Following off of torazaburo's comment to Nicol Bolas's answer, I want to make clear that my intention was certainly to evoke the "Be Nice" rule as the reason for the deletion. I apologize if that was not clear from the comment that I left. I ran into the character limit, as always seems to happen for me. Some day I may learn to be concise yet expressive, but that day is not today.
The edit that Josh Caswell made was certainly a substantial improvement over the tone of the original post (as is ever the case with his edits), and addresses many of my concerns.
I've undeleted the answer now, because it no longer violates the "Be Nice" policy on its face, and the discussion here has served to convince me that there is a basis on which it can be reasonably considered an answer to the question. Personally, I'd like to see it fleshed out a bit more to make the relevant suggestion more obvious, but that's obviously not a reason to delete an answer.
Again, I apologize if my original comment was unclear. It was not my intention to cause anywhere near the confusion or hurt feelings that this seems to have evoked, and I remain quite puzzled about why it did. Answers that are non-constructive or irrelevant are regularly removed, and there is never any offense meant by that.
I am only just now looking back on this, because I was very upset by the sour course that this very Meta discussion took, with the rage-quit threats by torazaburo and the insults to my character by others. For the record, I don't have a problem with people disagreeing with moderation actions that I've taken, and it's perfectly valid to ask questions about them. I do, however, have a problem with people who assert things about my character, my willingness and/or interest in moderating fairly, and comments of that nature. I also find it very hard to step back and look at a situation objectively in circumstances where my character is being questioned, and/or someone is attempting to coerce me into taking a particular action by making threats.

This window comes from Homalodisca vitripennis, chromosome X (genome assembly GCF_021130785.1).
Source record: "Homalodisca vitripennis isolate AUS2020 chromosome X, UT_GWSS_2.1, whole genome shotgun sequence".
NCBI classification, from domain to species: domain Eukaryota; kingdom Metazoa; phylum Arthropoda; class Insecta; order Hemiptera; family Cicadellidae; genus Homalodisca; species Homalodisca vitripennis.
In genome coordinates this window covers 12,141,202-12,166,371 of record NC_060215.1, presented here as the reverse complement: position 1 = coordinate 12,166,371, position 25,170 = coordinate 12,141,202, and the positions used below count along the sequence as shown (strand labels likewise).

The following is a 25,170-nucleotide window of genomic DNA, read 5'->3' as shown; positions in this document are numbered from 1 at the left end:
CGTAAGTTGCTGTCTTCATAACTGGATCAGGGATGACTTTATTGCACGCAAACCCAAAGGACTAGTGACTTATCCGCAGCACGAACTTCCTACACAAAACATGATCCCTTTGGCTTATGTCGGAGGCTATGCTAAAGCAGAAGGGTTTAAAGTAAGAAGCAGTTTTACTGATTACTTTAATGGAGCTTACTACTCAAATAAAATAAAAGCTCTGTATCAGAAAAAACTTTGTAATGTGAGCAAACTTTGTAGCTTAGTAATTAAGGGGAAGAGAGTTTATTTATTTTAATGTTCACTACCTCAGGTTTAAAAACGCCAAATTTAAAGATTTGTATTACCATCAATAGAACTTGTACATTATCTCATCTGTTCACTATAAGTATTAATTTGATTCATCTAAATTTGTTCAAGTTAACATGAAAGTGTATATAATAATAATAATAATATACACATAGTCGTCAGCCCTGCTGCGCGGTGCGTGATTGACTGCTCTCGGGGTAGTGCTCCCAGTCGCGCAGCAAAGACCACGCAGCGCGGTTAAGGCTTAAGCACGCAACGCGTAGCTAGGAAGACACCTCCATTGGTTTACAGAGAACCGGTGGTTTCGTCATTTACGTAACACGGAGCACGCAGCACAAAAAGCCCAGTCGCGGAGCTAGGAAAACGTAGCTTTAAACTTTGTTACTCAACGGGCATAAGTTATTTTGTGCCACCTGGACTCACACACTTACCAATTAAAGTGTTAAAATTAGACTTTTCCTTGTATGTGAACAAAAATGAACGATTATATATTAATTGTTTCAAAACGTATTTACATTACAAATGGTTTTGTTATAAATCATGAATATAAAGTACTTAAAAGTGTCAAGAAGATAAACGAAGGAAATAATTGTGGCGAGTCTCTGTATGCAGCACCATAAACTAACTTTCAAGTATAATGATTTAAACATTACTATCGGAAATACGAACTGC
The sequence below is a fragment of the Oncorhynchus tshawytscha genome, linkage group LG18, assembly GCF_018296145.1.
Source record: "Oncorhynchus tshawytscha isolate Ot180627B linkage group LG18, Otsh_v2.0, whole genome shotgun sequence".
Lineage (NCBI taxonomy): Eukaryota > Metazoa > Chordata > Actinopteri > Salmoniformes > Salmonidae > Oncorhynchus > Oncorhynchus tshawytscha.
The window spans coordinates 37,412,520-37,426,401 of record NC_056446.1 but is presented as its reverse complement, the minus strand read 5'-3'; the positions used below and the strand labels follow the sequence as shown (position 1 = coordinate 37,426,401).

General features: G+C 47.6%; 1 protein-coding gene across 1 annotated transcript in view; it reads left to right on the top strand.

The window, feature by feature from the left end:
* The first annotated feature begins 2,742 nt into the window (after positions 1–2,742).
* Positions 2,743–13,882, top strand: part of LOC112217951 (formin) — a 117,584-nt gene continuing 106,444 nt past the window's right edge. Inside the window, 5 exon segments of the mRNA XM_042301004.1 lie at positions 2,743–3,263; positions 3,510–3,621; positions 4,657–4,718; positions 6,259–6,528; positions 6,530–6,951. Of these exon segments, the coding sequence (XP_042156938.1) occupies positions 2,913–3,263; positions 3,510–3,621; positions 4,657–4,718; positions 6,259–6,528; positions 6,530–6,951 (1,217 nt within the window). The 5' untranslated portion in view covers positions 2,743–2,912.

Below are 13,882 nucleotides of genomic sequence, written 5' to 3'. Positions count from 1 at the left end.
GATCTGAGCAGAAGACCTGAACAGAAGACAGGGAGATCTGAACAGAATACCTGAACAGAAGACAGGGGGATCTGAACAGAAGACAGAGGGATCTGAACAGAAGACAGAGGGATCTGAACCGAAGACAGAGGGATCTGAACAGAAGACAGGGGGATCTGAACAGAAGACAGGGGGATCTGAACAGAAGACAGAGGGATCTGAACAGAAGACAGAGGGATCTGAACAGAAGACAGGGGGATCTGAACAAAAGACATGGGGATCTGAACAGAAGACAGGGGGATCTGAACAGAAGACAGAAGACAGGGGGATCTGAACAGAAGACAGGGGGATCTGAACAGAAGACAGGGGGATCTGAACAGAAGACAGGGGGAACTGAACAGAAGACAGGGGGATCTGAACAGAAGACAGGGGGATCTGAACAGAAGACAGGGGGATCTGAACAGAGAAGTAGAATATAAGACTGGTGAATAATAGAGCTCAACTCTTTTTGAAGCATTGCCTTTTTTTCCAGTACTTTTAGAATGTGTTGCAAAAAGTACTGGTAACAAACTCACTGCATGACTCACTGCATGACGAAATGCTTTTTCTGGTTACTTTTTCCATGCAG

For something that started over concerns about the non-constructive tone of a post, the direction that this meta-meta-discussion took is not only ironic, but also deeply troubling.
In case it was not already clear by my initial comment quoted below (the one that started all this), I want to reiterate that I am generally much appreciative of torazaburo's sense of humor, finding it quite similar to my own and therefore obviously of high quality (:-p), but more importantly, of his extremely high-quality contributions over the years to the main site.
This answer was something that I saw as an isolated case, a vent of pent-up frustration, with no underlying harm meant by it. Yet, I also saw it as something that could be badly misinterpreted, which would reflect poorly upon the poster as an individual and upon Stack Overflow as an institution of which he is a member in excellent standing. That is the real reason why I deleted it. Disagree with the action if you must; it was ultimately a gut call, like all moderation decisions, but I felt strongly at the time that I was making the correct one.
It would be a loss to all of us to lose him as a contributor, and I certainly don't wish to be the cause of that. At the same time, I don't like being threatened like this, and refuse to accept the blame for any sort of rage-quit. Any such decision is the sole responsibility of the actor who makes it, and clearly has causes/motivations beyond isolated events.
I think everyone here knows that I am deeply committed to maintaining the quality of this website, both as a technical resource, but also as a civil, respectful place. It is why I nominated myself as a moderator, and I can only assume why so many of you placed your trust in me. Nothing has changed on that front. I believe that what makes Stack Overflow different is not only our focus on quality, but the way we achieve that: by elevating content above individuals. In no way do I want to suppress constructive efforts to improve the quality of the information on this website; in fact, quite the opposite. I support every venture to that end, and contribute to it in every way that I possibly can. By the same token, I feel that it is my responsibility as a moderator to enforce the "Be Nice" policy, not only so that the important messages get through, but also so that we don't degenerate into yet another elitist kingdom where only certain veterans are welcome. We have standards, and that's what makes us great, but standards and inclusivity are not at odds with one another.